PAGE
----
I really appreciate and admire your honesty in this post - and I am sure there are many teachers out there, both male and female, who are terrified of dance - either to dance or to teach dance. I would say I used to fall into the latter camp - I liked to dance but, when it came to teaching dance, I felt unprepared and uncoordinated.. I vividly remember going to a dance class with a friend when at school and I was always several steps behind. I felt incompetent. However, dance has now become something that has transformed my teaching. I became a Zumba instructor several years ago but I never had any plans to teach it. My colleague thankfully pushed me to step outside of my comfort zone and do a couple of songs in her class and I found I was empowered by the experience (after being petrified had worn off). Before long I was teaching my own classes, adding it into our curriculum & sharing it with students in other schools. What I discovered was that dance gave me the confidence to try anything new -I was telling my students there were no right or wrong moves and the only expectation I had was for them to try, no different for anyone faced with uncertainty or a daunting challenge. The same was true for myself - I would make mistakes but so what? Fall down seven times, get up eight. Once my inhibitions about teaching dance had gone, I found I was more expressive, more engaged, and modeled the behaviour and attitudes I wanted my students to adopt more authentically. Our students are not daft - they know in an instant if a teacher buys-in to the content they are teaching. It's no wonder students are turned off or skeptical about dance (or any other activity) if that is the message they are receiving from their teachers. Certainly the first step is to acknowledge if we are not comfortable teaching it (or anything else for that matter) and then take steps towards becoming more comfortable. "The best predictor of lifetime activity is perceived competence" - this was said by Stevie Chepko at the National PE Institute last week. We owe it to our students to help them develop this, be it in dance or any other activity, but it has to start with us.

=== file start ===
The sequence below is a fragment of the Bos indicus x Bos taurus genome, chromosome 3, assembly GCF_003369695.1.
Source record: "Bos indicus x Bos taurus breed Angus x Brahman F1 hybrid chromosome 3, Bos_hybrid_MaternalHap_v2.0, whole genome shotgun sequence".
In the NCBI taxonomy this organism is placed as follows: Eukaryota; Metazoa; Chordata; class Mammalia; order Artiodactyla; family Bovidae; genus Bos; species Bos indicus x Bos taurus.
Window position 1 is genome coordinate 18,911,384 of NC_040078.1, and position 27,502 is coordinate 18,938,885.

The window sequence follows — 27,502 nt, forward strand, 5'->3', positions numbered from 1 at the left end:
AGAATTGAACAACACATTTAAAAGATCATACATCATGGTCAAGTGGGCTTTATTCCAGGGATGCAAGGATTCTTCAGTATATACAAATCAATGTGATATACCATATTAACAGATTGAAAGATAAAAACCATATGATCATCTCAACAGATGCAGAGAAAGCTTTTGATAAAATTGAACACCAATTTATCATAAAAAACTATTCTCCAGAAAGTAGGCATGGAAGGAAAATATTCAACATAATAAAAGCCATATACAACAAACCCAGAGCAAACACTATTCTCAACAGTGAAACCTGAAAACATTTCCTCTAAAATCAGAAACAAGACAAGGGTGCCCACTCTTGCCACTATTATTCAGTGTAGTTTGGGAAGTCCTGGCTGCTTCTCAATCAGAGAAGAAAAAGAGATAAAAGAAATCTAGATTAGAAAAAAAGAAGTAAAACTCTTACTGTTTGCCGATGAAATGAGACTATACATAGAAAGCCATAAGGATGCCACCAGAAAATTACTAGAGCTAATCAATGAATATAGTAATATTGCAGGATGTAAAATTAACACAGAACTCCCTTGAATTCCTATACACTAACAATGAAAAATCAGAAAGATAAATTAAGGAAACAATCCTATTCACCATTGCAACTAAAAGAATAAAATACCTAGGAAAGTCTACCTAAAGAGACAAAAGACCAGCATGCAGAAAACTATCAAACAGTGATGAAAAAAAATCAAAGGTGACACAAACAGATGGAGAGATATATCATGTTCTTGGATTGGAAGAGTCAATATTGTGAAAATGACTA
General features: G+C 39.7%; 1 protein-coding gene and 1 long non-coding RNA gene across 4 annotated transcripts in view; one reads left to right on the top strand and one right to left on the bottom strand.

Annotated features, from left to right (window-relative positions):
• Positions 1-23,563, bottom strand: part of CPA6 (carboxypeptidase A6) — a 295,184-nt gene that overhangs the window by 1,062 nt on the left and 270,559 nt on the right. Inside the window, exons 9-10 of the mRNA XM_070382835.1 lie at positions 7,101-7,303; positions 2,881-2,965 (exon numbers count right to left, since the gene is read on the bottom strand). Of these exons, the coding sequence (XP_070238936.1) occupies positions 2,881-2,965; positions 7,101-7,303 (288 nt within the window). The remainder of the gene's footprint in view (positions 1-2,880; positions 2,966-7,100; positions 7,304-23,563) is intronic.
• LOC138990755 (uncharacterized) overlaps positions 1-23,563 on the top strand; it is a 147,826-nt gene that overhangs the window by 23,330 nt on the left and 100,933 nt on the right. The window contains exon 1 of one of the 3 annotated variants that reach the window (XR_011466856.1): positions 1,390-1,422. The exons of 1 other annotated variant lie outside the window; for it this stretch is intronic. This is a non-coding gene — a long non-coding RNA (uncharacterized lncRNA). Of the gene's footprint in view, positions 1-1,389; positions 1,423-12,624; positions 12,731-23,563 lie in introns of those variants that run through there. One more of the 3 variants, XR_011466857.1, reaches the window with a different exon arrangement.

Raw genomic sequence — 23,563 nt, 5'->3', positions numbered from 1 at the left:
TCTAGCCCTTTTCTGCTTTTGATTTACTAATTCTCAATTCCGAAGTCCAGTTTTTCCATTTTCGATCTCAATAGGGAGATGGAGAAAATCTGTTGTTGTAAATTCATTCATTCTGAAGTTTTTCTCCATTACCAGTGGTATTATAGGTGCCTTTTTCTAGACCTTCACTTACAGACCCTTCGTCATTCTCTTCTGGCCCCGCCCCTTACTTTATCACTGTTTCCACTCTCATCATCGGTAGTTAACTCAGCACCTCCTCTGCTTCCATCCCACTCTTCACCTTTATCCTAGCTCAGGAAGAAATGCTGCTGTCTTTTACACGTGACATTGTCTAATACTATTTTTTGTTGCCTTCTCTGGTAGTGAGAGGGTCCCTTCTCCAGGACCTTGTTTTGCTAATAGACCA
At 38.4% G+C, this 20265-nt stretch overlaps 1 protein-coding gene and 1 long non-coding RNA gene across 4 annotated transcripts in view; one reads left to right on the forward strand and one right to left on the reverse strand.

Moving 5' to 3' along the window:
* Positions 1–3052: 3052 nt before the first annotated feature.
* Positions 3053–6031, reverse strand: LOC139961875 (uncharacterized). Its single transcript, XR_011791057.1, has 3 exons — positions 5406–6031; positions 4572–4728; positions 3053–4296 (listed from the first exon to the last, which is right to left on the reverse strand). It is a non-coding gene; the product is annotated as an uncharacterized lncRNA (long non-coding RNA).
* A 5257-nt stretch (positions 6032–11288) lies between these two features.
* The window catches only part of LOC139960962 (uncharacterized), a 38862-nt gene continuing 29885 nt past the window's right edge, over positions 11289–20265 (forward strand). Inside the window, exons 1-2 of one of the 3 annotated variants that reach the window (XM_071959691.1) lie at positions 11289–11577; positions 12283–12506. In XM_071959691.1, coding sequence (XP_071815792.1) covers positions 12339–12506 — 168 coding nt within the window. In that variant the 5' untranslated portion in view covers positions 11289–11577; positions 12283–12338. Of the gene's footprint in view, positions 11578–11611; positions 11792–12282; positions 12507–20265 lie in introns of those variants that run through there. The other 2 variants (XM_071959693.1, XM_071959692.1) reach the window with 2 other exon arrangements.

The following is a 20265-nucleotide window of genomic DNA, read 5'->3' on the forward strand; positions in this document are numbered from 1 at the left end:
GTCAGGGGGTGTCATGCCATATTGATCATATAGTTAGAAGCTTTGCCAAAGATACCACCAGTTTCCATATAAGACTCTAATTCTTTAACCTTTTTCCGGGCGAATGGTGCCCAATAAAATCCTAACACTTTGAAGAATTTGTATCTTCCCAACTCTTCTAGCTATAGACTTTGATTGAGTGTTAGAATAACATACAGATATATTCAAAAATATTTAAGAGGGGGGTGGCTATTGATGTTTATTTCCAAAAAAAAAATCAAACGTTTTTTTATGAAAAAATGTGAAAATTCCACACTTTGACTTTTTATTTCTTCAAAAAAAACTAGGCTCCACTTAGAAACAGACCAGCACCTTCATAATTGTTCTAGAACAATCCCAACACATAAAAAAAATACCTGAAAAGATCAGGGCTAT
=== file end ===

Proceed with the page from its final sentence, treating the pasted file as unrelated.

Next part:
Ashley Casey
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On Thursday 07 August at 15:19 Ashley Casey said
Hi Andy and Jo and thanks for the comments. I will try and talk generally if I can but will of course talk towards your comments. Firstly, thanks for sharing your experiences so honestly and I will try to repay that faith in kind. My experiences of dance are limited and I have worked hard to keep them that way. The closest I ever got was learning the haka (with the Maori words as well) and teaching it to my form for the inter-form dance competition. I was in my comfort zone and still know it now and occasional remind myself of both the words and the moves. I was proud of that but looking back on it I wonder if I manipulate dance to my ends rather than turning myself over to dance. I think I chickened out but I also wonder now if I would have done it any differently. Possibly not and that is something that I have to live with I suppose. I feel that the haka was a step in the right direction but I wonder how many times it has been used a pseudo-dance? I wonder if that is the best that I can expect or if I should make myself uncomfortable. As Jo says Kids respect that. They like to see that it is not just them who are challenged. I feel that I spent too much time in my comfort zone and out of theirs and perhaps the reverse would have been better? I wonder if that is what Jo did and I wonder also if Andy, you have taken a round about way to develop joint comfort. By positioning dance along side other movements have you found a way to make it acceptable? Is that the right word? I don’t know? I am left a little to wonder (if you will forgive me) if by doing this you are enhancing or diminishing the status of dance? If we make it something that it isn’t is that a good thing or not? I’m not judging (at least I am trying not to) but am instead trying to better understand what the consequences are such an adjustment. Any help on working this out would be great. Thanks again for the replies and for helping em to see things through the eyes of others.
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On Friday 08 August at 01:56 Vicky Retter said